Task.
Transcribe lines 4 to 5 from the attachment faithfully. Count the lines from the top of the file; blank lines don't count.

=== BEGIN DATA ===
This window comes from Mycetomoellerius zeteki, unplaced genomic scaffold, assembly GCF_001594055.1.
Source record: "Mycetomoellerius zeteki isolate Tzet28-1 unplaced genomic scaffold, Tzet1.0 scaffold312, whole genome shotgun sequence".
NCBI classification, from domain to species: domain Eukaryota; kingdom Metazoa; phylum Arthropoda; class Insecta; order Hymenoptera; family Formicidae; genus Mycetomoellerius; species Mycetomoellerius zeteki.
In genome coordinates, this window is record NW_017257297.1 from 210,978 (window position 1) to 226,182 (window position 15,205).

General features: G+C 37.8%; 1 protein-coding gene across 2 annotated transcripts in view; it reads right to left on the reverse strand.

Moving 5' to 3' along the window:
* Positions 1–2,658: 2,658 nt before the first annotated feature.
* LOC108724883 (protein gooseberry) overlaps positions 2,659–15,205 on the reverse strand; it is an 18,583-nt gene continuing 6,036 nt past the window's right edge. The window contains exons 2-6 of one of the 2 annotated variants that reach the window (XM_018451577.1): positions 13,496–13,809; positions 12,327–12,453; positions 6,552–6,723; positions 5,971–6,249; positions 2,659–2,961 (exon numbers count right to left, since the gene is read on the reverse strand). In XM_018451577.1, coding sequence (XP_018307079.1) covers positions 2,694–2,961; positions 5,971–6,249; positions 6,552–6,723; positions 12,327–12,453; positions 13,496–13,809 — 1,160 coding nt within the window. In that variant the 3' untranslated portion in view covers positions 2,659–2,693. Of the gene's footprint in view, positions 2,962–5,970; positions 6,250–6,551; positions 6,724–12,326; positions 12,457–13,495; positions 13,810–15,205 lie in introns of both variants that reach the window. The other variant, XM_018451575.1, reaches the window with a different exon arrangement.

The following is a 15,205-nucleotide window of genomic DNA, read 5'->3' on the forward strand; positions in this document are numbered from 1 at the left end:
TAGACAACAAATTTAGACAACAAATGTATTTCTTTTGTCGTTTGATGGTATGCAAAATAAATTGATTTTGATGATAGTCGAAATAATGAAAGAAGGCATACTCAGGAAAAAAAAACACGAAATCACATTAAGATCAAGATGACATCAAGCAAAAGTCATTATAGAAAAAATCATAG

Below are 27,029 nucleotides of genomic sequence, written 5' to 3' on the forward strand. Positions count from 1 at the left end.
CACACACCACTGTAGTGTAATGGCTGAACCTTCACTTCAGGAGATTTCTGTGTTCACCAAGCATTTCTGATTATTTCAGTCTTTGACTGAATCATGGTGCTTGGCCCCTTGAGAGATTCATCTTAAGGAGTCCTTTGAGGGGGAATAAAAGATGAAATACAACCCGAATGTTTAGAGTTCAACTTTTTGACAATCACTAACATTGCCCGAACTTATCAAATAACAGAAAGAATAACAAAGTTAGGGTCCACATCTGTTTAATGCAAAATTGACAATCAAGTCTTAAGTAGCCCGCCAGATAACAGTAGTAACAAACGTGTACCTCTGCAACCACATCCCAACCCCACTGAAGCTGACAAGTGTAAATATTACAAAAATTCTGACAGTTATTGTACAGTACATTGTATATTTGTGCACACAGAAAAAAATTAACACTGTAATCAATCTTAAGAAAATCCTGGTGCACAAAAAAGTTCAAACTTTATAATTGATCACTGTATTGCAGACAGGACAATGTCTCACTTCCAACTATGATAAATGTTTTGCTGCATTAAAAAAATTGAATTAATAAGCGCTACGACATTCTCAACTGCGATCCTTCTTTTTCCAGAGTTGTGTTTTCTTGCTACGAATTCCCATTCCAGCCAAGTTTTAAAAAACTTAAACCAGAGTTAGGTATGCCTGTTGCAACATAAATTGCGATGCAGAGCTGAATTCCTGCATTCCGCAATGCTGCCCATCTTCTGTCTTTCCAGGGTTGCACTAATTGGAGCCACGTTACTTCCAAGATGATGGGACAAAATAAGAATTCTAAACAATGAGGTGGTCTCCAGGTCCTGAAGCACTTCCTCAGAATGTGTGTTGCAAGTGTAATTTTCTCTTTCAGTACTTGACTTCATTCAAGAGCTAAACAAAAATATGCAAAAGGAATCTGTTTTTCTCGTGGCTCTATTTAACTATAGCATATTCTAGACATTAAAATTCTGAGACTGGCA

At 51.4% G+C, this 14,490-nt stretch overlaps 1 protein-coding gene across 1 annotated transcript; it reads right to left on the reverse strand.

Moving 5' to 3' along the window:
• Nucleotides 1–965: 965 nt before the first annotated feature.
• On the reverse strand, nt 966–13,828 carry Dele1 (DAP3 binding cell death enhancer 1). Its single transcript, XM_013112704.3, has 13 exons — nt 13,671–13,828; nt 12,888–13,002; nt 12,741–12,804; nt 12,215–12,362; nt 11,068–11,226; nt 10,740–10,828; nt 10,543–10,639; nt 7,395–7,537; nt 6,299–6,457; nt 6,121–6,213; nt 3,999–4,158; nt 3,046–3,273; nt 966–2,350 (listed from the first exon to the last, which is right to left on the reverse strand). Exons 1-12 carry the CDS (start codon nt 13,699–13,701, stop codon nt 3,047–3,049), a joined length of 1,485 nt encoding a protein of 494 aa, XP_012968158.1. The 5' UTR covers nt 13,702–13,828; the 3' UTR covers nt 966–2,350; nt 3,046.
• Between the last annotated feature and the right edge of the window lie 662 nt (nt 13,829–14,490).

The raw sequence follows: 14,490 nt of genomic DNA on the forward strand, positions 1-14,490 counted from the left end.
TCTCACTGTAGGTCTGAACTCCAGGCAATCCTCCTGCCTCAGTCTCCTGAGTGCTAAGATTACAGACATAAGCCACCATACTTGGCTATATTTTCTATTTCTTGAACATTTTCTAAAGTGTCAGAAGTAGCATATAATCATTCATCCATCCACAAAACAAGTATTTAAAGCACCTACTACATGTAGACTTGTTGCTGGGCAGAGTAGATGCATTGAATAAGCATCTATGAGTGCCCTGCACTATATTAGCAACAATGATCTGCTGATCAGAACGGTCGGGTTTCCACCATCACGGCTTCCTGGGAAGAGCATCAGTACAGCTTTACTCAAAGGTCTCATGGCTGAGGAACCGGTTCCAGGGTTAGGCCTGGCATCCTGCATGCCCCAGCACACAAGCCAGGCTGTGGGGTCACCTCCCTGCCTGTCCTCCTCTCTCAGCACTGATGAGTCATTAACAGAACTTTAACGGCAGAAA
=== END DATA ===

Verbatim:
In genome coordinates, this window is record NW_017257297.1 from 210,978 (window position 1) to 226,182 (window position 15,205).

General features: G+C 37.8%; 1 protein-coding gene across 2 annotated transcripts in view; it reads right to left on the reverse strand.